Grim environmental news is nothing new, but 2018 brought a deluge of it, and some now argue that the world has reached the point of no return for climate change. But new research shows that it is not too late to change course.
WASHINGTON, DC – During a recent commute to work, as my car inched along in rush-hour traffic, I watched a heron stalk the banks of the Potomac River. The majestic bird was a timely reminder that nature and beauty can be found in the unlikeliest of circumstances. And yet, even for optimists like me, it is getting harder to be hopeful about the fate of our planet.
Grim environmental news is nothing new, but 2018 brought a deluge of it. One report noted that vertebrate populations have declined by 60% in the last four decades, and less than a quarterof the Earth’s land has escaped the effects of human activity. By 2050, less than 10% of the planet’s land area will be untouched by anthropogenic change.
Perhaps most sobering was a study from the United Nations Intergovernmental Panel on Climate Change (IPCC), which warned that the world is not on track to meet emissions targets needed to keep global warming to 1.5° Celsius above pre-industrial levels, the threshold set by the 2015 Paris climate agreement. The consequences of this failure grow more extreme with every fraction of a degree by which the mark is missed.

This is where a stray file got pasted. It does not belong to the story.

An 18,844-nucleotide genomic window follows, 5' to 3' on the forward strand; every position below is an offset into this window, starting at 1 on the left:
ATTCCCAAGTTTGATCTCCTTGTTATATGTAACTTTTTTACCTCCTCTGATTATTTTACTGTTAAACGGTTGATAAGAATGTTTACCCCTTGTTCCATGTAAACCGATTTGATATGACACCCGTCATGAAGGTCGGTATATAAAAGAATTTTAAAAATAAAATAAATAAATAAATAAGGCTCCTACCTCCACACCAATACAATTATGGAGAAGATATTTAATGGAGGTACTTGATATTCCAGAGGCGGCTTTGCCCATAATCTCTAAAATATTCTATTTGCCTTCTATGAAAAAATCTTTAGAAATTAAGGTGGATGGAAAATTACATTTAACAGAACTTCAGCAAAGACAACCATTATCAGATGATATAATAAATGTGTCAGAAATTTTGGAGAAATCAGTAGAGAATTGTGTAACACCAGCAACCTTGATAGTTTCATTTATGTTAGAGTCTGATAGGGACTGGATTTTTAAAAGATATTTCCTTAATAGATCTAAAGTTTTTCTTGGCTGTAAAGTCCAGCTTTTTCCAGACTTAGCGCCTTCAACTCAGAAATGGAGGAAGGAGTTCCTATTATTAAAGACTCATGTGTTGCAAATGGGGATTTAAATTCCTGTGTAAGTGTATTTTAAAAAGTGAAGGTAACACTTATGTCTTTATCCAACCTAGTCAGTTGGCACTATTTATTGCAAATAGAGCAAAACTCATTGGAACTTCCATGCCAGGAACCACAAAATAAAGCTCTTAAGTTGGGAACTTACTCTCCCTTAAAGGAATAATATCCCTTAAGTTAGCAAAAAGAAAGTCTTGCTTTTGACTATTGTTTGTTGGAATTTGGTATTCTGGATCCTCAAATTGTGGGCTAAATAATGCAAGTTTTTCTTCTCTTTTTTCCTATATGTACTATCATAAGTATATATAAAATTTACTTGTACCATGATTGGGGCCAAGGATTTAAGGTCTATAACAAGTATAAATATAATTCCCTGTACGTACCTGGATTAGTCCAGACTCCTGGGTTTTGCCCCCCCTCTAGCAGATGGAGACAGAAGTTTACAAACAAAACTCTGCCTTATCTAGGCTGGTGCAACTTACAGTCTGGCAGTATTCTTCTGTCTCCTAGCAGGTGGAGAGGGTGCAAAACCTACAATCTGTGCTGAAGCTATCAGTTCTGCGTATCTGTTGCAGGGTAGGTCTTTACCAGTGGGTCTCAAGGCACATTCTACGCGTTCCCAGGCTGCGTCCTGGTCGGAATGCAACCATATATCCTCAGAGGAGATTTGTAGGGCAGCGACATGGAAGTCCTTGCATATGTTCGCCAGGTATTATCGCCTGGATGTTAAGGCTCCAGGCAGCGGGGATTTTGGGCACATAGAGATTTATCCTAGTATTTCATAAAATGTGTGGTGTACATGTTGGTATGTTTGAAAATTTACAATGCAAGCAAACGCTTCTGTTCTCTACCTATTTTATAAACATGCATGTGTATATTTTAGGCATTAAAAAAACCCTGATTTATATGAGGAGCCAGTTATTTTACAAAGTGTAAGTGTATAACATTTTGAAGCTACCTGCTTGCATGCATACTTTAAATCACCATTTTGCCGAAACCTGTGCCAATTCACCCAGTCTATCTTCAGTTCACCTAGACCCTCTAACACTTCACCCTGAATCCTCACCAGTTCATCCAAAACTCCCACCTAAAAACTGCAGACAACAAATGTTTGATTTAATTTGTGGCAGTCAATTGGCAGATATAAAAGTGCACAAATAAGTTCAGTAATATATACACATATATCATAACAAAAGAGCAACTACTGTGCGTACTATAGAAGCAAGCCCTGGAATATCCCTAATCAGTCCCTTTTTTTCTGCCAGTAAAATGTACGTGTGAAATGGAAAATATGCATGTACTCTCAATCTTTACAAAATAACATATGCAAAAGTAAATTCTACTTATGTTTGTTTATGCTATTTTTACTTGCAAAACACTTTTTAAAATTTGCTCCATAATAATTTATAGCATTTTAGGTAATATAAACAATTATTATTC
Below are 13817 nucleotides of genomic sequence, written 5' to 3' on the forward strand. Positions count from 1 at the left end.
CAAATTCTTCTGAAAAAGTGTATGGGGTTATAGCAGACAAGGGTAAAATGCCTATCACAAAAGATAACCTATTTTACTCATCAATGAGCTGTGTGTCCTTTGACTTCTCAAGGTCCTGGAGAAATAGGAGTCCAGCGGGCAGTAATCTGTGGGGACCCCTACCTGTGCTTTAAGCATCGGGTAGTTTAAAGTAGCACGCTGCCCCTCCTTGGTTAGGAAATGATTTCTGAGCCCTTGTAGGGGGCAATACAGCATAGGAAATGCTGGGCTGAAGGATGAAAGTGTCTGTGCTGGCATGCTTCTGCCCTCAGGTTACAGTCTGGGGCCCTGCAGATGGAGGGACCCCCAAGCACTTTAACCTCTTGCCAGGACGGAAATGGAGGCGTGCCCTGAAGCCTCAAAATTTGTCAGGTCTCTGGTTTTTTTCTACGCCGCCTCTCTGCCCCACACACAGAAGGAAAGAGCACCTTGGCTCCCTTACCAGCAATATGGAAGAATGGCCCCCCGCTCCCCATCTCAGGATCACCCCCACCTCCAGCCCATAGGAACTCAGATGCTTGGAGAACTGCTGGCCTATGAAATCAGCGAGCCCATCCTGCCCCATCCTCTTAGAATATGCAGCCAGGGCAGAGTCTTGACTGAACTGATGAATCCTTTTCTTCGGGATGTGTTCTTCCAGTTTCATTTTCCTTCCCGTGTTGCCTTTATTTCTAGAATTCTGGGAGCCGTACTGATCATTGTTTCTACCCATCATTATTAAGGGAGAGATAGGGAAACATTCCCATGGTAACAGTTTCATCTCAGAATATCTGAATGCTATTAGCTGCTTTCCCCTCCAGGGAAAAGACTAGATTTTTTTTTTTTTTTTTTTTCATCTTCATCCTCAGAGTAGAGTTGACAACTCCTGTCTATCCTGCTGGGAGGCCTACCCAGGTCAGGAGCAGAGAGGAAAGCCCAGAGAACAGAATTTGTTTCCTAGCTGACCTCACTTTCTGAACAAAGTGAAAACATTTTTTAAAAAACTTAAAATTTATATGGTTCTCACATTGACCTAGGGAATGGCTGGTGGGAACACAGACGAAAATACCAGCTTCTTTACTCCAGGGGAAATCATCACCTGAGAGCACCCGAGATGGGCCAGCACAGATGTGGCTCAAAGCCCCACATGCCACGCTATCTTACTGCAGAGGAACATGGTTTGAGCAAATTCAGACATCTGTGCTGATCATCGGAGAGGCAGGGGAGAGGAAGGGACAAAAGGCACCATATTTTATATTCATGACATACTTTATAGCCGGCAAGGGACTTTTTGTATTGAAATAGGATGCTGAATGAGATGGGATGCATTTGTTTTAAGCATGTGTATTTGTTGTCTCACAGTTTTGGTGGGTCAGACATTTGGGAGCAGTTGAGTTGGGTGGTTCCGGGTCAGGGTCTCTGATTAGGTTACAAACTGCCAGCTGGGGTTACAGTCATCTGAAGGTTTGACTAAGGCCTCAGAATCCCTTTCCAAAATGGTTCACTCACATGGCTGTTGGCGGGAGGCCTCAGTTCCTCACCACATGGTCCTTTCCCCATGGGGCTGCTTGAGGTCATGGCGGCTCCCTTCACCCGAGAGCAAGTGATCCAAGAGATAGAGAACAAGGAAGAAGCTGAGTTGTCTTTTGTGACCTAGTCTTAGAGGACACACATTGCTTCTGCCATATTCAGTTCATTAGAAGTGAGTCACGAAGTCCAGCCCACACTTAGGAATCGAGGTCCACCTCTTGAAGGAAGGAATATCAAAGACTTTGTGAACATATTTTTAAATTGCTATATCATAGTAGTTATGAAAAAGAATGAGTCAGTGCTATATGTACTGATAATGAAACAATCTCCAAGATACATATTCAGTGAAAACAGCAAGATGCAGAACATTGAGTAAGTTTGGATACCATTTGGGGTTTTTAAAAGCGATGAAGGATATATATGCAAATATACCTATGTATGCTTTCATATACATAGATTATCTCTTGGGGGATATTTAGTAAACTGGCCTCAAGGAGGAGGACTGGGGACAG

Amid these negative trends, some now argue that the world has reached the point of no return for climate change. But, as new findings from The Nature Conservancy indicate, it is not too late to change course.
Last year, we collaborated with the University of Minnesota and 11 other leading academic and research institutions to assess how the world’s future food, water, and energy needs might affect environmental health.
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